This is a new website being built for Gloucestershire Orchard Trust during winter/spring 2017.
This page, its content, logos, layout and the sidebar are under construction at present.
Feel free to explore the structure, but please note there isn't much content yet and parts of the structure are incomplete.
Our existing website, at, will still be available throughout the build.
Editing notes - this page needs some more original (and up-to-date) copy, pictures and links to the blog's Longney entries

GOT Orchards

A section primarily, at present, about Longney, describing what has been bought and what is happening.
With links to how people can get involved – events, workshops, volunteering etc.
With links to the Longney Management site if appropriate, plus maybe the Longney Blog embedded here or a link to where it is embedded.
Also maps, advice on how to visit, dos and don’ts etc.
And as and when other orchards are secured by GOT these can be introduced here too.

The Longney Orchards – Past, Present and Future…

(this is the intro text from the Longney Blog, which needs to be re-vamped and incorporated into the news blog here)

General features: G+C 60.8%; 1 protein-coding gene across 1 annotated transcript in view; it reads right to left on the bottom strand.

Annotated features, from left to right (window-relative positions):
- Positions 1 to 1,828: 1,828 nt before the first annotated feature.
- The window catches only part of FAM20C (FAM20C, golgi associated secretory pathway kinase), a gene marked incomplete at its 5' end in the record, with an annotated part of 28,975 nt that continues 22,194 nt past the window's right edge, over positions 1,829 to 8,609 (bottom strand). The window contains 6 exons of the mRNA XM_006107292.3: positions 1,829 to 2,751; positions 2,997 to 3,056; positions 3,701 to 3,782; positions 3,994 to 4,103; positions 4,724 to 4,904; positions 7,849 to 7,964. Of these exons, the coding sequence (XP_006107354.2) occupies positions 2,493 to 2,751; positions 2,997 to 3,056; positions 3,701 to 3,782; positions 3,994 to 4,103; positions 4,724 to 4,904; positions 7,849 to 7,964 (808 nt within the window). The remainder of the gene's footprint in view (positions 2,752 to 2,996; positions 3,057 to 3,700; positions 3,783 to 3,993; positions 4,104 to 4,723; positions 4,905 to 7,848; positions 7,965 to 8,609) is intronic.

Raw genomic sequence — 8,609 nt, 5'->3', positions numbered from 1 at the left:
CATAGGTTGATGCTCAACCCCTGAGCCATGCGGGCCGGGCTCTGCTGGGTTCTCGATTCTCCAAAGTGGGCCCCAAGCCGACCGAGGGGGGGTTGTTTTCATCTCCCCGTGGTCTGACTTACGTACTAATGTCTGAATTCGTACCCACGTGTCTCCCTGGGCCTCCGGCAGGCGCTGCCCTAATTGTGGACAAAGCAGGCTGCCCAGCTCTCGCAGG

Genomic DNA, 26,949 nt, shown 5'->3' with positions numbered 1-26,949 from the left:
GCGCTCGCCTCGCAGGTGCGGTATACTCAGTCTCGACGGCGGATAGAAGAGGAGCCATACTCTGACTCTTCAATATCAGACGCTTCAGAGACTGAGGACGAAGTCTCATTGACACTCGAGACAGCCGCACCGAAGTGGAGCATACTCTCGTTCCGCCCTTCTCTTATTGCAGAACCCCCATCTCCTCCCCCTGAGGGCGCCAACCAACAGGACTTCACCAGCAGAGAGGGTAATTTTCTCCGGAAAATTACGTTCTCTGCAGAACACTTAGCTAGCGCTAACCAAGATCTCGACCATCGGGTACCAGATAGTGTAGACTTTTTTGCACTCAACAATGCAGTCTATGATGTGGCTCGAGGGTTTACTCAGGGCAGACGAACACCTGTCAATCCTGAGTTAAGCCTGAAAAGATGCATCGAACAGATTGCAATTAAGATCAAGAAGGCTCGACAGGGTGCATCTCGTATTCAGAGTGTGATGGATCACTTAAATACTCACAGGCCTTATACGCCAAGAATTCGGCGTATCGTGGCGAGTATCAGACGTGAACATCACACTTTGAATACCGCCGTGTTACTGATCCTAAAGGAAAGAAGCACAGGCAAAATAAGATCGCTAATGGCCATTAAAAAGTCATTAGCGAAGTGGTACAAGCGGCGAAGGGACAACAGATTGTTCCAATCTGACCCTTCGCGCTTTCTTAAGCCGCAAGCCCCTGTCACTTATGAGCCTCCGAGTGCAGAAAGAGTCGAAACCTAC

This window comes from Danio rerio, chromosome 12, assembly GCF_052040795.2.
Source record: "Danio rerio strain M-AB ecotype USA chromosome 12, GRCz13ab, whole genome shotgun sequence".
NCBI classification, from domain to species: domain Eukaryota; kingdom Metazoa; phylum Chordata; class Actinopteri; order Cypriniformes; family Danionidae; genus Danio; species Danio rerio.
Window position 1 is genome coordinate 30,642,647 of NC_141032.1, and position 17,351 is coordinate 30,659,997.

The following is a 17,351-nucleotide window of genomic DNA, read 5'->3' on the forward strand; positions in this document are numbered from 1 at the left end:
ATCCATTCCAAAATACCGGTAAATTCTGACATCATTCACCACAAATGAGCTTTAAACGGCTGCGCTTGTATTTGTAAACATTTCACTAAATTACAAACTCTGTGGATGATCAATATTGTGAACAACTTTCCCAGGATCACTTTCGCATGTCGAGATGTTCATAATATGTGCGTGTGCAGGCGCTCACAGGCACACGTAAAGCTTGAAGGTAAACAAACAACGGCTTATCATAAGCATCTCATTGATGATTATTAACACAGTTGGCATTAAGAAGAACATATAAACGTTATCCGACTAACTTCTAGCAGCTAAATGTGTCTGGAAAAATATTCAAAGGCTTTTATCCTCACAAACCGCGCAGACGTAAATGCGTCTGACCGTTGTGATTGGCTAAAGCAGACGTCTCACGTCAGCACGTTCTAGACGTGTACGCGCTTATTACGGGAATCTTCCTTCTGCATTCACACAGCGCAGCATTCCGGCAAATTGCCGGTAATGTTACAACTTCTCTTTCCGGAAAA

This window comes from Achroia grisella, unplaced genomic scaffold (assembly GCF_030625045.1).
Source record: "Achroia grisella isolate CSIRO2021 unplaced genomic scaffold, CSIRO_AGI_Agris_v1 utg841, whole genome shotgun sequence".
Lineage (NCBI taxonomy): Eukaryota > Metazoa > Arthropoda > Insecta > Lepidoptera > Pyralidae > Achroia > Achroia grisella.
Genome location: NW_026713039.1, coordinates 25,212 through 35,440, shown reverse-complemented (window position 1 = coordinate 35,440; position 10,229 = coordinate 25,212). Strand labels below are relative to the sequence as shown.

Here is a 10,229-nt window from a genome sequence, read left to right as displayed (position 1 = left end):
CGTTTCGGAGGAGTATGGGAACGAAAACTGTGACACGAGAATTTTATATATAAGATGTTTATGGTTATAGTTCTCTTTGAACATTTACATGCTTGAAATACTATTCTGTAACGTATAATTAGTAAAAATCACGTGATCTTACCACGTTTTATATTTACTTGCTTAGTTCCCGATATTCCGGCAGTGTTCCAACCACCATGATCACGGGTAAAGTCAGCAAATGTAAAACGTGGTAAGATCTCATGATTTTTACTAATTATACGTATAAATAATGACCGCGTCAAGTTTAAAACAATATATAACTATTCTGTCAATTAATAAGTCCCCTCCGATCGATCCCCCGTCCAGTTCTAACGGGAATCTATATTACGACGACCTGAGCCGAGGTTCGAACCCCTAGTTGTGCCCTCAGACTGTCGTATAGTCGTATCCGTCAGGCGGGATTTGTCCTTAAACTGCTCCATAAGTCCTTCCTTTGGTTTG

Gloucestershire Orchard Trust, after a year of fund-raising and negotiations, became the owner, in 2015, of nearly 18 acres of Severnside land, most of which contained either extant or remnant old orchards. We are very grateful for the generous donations from so many people towards the purchase of these very special orchards. The following is a short account of what makes them special.

Situated in the parish of Longney, 6 miles south of Gloucester, the most important parts of the acquisition were two ancient, but fully productive mixed orchards – Long Tyning and Bollow. Around 35 varieties of apples, perry pears and plums are represented.

Another run-down, but ancient, remnant orchard known as Middle Orchard, together with an adjacent field of old grassland, Lower Ground made up the rest of the purchase from a long established farming family.

That the orchards were very old was never in doubt from even casual examination of many of the time-battered trees. But a delve into past records has revealed just how ancient the site is – and how far back the links with its cultivation and orchard history goes.

Jim Chapman, a trustee of GOT and of the Hartpury Heritage Trust – and an avid local historian – provides this fascinating first insight into the past:

“The fields appear to date from the Romano-British reclamations of Severn salt-marshes associated with the colonia of Glevum (Gloucester). Former legionnaires retired to agricultural  “small-holdings”, so the use for orchards may well have originated from that time. By 1100, orchards had become such an integral part of the landscape, that William, a monk from Malmesbury Abbey commented:

“Here you may see the high wayes and common lanes clad with apple trees and peare trees, not set nor grafted by the industry of man’s hand, but growing naturally of their own accord”